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Handling of #, (load-time-eval)
- To: email@example.com
- Subject: Handling of #, (load-time-eval)
- From: firstname.lastname@example.org (Sandra J Loosemore)
- Date: Sun, 3 Jul 88 12:54:14 MDT
Here are the possible alternatives for dealing with #,. The first two
have already been written up in detail in the LOAD-TIME-EVAL issue
from the cleanup committee. I only have a paper copy of this issue;
could somebody (Dan?) who has an electronic copy please send it around
to the rest of us?
(1) (LOAD-TIME-EVAL:QUOTED-MAGIC-TOKEN) Define a function that returns
a magic token that can appear inside quoted structures to define a
(2) (LOAD-TIME-EVAL:NEW-SPECIAL-FORM) Define a new special form that
causes its argument to be evaluated once at load time and the value
cached. Calls to the special form would have to appear in a place
where they would be evaluated, and not inside quoted structure. #, would
be changed incompatibly.
(3) Throw out #, entirely and do not provide any other similar
(4) Simply clarify that #, must appear inside of quoted structure and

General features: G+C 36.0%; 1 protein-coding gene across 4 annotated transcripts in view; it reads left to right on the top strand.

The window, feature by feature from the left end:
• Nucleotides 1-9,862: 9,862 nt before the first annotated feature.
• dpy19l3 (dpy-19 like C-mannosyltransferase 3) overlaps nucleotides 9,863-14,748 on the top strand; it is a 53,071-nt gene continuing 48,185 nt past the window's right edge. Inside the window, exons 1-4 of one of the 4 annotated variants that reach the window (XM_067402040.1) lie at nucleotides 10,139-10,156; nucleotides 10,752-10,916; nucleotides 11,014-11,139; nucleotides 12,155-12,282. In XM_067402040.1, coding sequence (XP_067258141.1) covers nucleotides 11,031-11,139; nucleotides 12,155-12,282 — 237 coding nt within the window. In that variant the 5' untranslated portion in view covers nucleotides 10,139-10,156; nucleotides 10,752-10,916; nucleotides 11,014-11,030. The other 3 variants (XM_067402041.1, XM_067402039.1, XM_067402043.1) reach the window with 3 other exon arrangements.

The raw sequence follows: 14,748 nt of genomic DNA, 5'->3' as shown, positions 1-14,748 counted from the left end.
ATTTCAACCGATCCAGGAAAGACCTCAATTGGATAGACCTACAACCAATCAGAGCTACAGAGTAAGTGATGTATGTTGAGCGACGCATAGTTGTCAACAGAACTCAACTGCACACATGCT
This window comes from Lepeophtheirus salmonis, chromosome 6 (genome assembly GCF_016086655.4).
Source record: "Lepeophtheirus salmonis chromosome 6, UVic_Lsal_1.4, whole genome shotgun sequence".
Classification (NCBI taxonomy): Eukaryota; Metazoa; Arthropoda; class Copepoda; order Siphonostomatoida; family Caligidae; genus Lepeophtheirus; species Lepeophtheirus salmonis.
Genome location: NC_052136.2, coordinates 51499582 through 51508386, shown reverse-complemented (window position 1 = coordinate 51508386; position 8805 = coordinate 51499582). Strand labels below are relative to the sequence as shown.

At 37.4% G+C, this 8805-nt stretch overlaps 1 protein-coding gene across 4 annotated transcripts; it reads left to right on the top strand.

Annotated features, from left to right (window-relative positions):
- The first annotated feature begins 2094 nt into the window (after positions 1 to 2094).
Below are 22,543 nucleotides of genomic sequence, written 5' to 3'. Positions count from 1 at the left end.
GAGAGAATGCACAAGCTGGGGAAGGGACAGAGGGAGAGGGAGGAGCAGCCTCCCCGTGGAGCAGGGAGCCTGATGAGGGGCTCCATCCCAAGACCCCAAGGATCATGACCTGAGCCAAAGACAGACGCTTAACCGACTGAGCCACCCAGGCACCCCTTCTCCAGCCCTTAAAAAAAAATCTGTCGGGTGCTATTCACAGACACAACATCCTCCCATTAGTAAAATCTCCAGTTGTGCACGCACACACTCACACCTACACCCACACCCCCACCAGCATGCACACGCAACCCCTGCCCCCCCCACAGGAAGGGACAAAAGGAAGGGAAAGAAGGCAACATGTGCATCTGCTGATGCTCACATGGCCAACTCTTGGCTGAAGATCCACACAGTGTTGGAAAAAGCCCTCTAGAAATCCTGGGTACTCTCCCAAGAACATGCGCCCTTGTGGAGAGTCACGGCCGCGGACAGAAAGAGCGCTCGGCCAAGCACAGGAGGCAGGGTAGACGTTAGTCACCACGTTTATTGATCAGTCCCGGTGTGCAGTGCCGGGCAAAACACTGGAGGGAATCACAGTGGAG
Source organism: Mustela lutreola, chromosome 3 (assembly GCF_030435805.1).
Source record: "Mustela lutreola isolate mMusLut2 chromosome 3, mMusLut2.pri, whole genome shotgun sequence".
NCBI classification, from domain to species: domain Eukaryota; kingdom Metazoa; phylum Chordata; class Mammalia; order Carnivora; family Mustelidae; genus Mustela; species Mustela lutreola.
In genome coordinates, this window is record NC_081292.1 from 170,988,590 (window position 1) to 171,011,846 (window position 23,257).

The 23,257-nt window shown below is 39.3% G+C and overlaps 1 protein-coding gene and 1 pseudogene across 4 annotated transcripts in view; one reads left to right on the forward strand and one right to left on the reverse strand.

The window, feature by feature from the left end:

that it's really not the same as #. in interpreted code.
(5) Like (2), but somehow graft the new functionality onto EVAL-WHEN.
To summarize briefly the responses I got to my question about #,
usage, it appears that nearly all usages of #, could be replaced by
references to a variable initialized with DEFVAR or DEFCONSTANT. The
people who responded appeared to be well aware of this, but liked #,
syntax better because they didn't have to think of a variable name,
and thought it might be somewhat more efficient. As far as I can
tell, #, is almost never used at other than top-level in quoted
structure (that is, people use '#,(foo) but not '(... #',(foo) ...)).
What I would like to do is get some reactions to the various
alternatives so that I'll know which one(s) to pursue further. I
personally would favor either (2) or (3), but if there isn't any
concensus arising on this issue I think we would have to write up (4)
as the fallback position.
Finally, a subissue I think we need to touch upon: Should the object
returned by evaluating the form indicated by #, be read-only? I'd
argue that if we go with a proposal that restricts #, to appearing in
quoted structure, and if we accept that quoted structures are
read-only, we'd have to say Yes to this question as well.